I reviewed A Little Lumpen Novelita for the Dublin Review of Books and also considered its role in Bolaño’s fictional universe.
The myth of Bolaño then is that it was supposedly created by book marketers and the media. The myth is that there is only one way for an American (or English-speaking) idea of a “Latin American author” to exist. If an author’s story or works do not neatly fit into that mould, then the reality will be twisted into the desired shape. But that logic creates a counter-myth if the myth itself is easier to comprehend than the reality at stake.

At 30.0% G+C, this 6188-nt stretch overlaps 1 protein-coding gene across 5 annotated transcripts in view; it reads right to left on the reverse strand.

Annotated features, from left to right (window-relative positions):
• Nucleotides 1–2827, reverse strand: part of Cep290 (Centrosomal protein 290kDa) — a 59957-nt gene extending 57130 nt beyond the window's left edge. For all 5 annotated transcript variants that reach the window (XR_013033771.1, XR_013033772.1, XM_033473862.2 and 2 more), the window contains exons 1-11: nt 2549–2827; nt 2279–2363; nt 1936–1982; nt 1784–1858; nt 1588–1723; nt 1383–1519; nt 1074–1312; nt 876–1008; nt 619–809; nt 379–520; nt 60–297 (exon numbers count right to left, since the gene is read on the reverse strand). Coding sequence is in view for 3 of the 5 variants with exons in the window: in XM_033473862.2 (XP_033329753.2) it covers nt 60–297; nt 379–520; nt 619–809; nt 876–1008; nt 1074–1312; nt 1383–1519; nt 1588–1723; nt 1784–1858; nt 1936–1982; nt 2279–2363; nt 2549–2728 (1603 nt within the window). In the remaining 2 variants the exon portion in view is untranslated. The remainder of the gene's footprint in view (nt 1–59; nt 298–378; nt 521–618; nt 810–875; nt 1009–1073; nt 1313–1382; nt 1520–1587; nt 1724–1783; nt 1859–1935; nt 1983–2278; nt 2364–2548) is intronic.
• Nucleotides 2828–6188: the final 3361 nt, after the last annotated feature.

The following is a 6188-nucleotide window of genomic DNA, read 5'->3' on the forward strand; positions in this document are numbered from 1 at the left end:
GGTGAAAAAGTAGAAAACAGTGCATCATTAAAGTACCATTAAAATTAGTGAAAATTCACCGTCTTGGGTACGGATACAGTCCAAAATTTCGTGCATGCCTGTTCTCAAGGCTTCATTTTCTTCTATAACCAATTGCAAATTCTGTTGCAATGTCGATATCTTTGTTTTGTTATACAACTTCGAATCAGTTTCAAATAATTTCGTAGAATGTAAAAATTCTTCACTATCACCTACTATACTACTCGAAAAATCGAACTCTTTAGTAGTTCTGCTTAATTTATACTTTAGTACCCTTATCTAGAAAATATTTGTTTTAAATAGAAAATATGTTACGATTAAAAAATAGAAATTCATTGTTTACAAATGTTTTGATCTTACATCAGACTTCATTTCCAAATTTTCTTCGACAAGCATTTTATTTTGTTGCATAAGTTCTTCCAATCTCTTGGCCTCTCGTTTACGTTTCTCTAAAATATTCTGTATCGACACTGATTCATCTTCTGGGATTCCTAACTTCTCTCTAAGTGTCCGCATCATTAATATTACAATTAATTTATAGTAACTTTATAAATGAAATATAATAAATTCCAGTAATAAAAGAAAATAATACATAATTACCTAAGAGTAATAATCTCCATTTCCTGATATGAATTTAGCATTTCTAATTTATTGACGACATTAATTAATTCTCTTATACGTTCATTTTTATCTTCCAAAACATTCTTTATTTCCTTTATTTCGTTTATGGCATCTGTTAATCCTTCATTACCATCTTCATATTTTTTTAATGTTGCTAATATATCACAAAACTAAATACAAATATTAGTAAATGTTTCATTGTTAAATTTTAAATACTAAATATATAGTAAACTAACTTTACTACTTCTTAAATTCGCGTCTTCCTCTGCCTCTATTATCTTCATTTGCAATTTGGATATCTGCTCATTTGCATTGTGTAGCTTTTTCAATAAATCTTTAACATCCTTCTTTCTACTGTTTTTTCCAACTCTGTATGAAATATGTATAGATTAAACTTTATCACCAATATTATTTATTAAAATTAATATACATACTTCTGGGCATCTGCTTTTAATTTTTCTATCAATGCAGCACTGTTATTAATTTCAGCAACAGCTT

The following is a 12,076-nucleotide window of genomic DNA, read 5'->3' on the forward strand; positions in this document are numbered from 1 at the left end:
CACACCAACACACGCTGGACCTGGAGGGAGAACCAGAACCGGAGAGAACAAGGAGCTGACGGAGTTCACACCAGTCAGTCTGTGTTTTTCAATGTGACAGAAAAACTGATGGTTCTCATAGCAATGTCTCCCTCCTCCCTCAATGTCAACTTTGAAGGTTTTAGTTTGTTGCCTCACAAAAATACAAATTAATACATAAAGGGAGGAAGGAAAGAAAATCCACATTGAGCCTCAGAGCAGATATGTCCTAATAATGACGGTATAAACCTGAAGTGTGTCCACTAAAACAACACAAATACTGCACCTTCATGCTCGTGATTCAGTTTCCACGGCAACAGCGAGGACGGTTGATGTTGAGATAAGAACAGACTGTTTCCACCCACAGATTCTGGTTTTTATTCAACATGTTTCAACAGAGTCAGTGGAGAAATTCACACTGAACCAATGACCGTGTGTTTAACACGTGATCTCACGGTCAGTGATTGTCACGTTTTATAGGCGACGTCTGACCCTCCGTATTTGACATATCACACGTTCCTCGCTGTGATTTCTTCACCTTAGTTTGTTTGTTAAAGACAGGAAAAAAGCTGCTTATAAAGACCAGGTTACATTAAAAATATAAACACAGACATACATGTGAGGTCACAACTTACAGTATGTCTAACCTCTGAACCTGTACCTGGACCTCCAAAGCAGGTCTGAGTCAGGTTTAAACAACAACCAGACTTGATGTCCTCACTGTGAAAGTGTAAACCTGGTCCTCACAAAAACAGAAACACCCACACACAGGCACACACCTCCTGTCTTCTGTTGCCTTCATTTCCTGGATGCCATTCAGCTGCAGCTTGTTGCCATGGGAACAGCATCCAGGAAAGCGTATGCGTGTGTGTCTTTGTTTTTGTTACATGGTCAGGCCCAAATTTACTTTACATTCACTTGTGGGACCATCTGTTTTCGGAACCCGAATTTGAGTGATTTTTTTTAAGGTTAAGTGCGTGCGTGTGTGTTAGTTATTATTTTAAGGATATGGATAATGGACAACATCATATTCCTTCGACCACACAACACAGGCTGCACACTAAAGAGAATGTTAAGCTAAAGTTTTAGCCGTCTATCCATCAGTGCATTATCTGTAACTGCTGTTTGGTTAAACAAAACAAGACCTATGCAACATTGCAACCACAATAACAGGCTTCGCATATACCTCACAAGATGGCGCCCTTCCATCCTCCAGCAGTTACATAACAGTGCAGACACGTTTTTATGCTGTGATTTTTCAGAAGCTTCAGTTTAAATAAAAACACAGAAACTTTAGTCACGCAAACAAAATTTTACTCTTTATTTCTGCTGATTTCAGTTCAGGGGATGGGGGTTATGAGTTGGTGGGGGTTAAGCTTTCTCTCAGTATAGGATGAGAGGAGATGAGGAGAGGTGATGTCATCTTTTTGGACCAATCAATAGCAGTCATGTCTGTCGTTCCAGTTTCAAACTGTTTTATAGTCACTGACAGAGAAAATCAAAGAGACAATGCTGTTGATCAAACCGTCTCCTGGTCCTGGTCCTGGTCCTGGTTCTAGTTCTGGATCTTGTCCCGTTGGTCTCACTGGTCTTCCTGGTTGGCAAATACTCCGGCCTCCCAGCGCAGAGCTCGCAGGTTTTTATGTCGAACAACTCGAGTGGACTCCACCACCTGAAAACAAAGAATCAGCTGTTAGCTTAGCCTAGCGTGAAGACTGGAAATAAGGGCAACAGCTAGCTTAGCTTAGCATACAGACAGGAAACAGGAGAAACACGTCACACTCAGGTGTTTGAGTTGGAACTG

Part of what makes Bolaño so appealing and so confounding is his wide interest in various subjects and themes. His work operates on a hyper-realistic model of everything-all-at-once. A Little Lumpen Novelita is unique in his fictional universe because it is set in Rome (and features a Libyan character), but throughout his many novels and stories he explores the history and literature of dozens of countries, the politics of Europe, Mexico, Central and South America. His books examine religion and Catholicism, the nature of death, drama, academia, games, World War II, the lives of the poets, drinking, sex, the police, oceans, disappearances, murder, sports and film, just to name a few. His literary styles and techniques are equally varied diverse. And yet he manages to return to several key motifs and characters throughout his four decades of writing.